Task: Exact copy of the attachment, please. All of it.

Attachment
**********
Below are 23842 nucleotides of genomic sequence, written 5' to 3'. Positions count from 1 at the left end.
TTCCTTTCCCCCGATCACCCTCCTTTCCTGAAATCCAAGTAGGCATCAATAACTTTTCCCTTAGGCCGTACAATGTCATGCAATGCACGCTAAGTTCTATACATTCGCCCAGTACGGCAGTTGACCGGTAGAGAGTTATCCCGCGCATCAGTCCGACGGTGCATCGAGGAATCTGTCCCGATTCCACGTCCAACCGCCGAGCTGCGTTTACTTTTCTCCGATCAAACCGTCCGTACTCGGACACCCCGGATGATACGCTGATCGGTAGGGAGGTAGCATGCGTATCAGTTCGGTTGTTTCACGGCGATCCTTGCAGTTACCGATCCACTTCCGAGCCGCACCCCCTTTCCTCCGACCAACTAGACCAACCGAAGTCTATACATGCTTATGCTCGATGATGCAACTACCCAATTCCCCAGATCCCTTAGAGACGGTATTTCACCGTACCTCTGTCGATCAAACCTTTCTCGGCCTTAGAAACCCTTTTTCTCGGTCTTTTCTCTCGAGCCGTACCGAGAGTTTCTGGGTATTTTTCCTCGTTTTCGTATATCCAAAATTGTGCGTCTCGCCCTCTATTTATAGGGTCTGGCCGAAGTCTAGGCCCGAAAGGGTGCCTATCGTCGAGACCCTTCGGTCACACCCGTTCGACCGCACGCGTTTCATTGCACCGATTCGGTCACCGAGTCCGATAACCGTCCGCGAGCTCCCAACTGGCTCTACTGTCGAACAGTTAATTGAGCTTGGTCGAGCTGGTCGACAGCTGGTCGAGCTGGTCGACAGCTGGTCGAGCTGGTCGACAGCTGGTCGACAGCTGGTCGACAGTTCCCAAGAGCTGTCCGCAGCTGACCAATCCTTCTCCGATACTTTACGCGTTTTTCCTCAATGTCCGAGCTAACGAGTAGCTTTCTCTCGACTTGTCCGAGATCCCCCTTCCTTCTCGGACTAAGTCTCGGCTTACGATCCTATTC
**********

Below are 23842 nucleotides of genomic sequence, written 5' to 3'. Positions count from 1 at the left end.
TTCCTTTCCCCCGATCACCCTCCTTTCCTGAAATCCAAGTAGGCATCAATAACTTTTCCCTTAGGCCGTACAATGTCATGCAATGCACGCTAAGTTCTATACATTCGCCCAGTACGGCAGTTGACCGGTAGAGAGTTATCCCGCGCATCAGTCCGACGGTGCATCGAGGAATCTGTCCCGATTCCACGTCCAACCGCCGAGCTGCGTTTACTTTTCTCCGATCAAACCGTCCGTACTCGGACACCCCGGATGATACGCTGATCGGTAGGGAGGTAGCATGCGTATCAGTTCGGTTGTTTCACGGCGATCCTTGCAGTTACCGATCCACTTCCGAGCCGCACCCCCTTTCCTCCGACCAACTAGACCAACCGAAGTCTATACATGCTTATGCTCGATGATGCAACTACCCAATTCCCCAGATCCCTTAGAGACGGTATTTCACCGTACCTCTGTCGATCAAACCTTTCTCGGCCTTAGAAACCCTTTTTCTCGGTCTTTTCTCTCGAGCCGTACCGAGAGTTTCTGGGTATTTTTCCTCGTTTTCGTATATCCAAAATTGTGCGTCTCGCCCTCTATTTATAGGGTCTGGCCGAAGTCTAGGCCCGAAAGGGTGCCTATCGTCGAGACCCTTCGGTCACACCCGTTCGACCGCACGCGTTTCATTGCACCGATTCGGTCACCGAGTCCGATAACCGTCCGCGAGCTCCCAACTGGCTCTACTGTCGAACAGTTAATTGAGCTTGGTCGAGCTGGTCGACAGCTGGTCGAGCTGGTCGACAGCTGGTCGAGCTGGTCGACAGCTGGTCGACAGCTGGTCGACAGTTCCCAAGAGCTGTCCGCAGCTGACCAATCCTTCTCCGATACTTTACGCGTTTTTCCTCAATGTCCGAGCTAACGAGTAGCTTTCTCTCGACTTGTCCGAGATCCCCCTTCCTTCTCGGACTAAGTCTCGGCTTACGATCCTATTC